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Book Value and Stock Price at Berkshire Hathaway

|Includes: Berkshire Hathaway Inc (BRK.A)

In a recent article, Seeking Alpha contributor David Van Knapp wrote about Berkshire Hathaway's policy of not paying dividends, while often investing in companies that do. Whenever anyone writes an article about BRK, I like to read the comment thread (the good and bad part of internet journalism), as it seems to bring out all kinds of opinions on Buffett and Berkshire.  Many of the comments were quite thoughtful, with one prompting Mr. Van Knapp to reply:

...I've always found it interesting that in his superb annual reports, Buffett gives a year-by-year history of the increase in book value of Berkshire and compares it to the S&P 500, which he beats handily over time, although of course not every year. There should be one more column in the table: Berkshire's stock price. I suspect that the reason that is not shown is that (as all Buffett fans know), the market is irrational, and it prices any stock (including Bershire) irrationally sometimes. Without having researched this, common sense suggests that there would be years that Berkshire's book value increased nicely, but its stock price did not keep pace--maybe even went down. Because Berkshire does not pay a dividend, the ONLY way a shareholder can profit from owning Bershire is via price changes, whether they are rational or not. I think the stock's price change per year should be added to that table. You can't spend book value.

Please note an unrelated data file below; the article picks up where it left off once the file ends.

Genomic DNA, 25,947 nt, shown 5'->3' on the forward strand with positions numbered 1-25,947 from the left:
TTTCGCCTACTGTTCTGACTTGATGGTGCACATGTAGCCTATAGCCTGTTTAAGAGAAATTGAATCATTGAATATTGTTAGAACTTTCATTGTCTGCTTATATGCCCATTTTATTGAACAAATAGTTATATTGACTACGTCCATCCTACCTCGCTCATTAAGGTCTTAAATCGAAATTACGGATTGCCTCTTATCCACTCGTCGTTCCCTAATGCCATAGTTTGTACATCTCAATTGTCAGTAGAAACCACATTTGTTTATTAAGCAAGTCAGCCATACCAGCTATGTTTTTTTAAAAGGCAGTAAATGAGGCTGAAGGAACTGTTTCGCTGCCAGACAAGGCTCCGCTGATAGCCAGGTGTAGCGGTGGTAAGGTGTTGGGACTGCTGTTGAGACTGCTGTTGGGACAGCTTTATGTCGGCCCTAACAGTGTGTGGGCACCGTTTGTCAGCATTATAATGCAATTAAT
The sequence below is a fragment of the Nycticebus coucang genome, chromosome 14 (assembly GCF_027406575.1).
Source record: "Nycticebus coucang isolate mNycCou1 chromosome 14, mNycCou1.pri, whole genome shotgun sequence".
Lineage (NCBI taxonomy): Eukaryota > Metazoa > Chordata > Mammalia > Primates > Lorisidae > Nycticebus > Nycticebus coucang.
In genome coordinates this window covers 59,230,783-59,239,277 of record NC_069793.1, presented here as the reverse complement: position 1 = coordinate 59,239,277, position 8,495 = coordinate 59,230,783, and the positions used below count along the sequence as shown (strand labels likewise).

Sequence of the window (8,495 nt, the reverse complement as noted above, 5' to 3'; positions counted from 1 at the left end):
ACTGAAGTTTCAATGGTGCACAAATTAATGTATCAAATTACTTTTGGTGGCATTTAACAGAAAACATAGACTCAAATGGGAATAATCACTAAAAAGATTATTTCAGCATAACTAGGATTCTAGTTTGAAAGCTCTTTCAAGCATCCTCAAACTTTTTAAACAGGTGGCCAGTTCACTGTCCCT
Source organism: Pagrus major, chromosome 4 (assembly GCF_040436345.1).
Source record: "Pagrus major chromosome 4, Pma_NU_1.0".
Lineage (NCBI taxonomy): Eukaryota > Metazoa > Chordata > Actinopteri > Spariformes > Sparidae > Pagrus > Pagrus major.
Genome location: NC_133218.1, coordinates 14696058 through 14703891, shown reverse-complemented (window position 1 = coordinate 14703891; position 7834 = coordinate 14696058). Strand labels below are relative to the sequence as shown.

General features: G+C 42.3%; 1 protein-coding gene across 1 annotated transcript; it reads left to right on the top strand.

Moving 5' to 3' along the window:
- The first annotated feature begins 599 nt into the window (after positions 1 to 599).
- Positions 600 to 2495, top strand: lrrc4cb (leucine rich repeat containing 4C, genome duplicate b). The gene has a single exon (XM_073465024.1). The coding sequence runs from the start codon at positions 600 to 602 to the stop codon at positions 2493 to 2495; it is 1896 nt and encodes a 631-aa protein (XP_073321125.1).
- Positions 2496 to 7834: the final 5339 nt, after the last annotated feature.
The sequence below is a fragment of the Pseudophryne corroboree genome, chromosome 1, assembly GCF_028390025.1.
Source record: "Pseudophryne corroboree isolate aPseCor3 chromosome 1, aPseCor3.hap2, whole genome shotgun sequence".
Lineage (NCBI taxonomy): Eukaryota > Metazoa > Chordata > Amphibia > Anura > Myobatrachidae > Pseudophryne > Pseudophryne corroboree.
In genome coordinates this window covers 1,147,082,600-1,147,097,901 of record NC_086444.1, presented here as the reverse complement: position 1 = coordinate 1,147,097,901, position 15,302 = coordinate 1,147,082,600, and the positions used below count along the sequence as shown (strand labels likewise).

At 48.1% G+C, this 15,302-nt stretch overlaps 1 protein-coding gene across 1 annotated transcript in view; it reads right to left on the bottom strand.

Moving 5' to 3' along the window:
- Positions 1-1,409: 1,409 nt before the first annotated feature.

As simple as that point is, it is both obvious and important, and I am interested to know what other SA readers think about it. 

Do you care about book value?

Does change in book value only mean anything if there is no intent to sell?

Would looking at a change in book value versus a change in price cause an investor to look at a potential investment (or sale) differently?

Despite his well documented goal of having shareholders who will never sell, is Mr. Buffett presenting an incomplete picture by not highlighting changes in BRK.A's stock price year-over-year?

If, as Ben Graham said, in the long-run the stock market is a weighing machine, what would be wrong about reporting changes in the stock price?





Disclosure: LONG BRK.B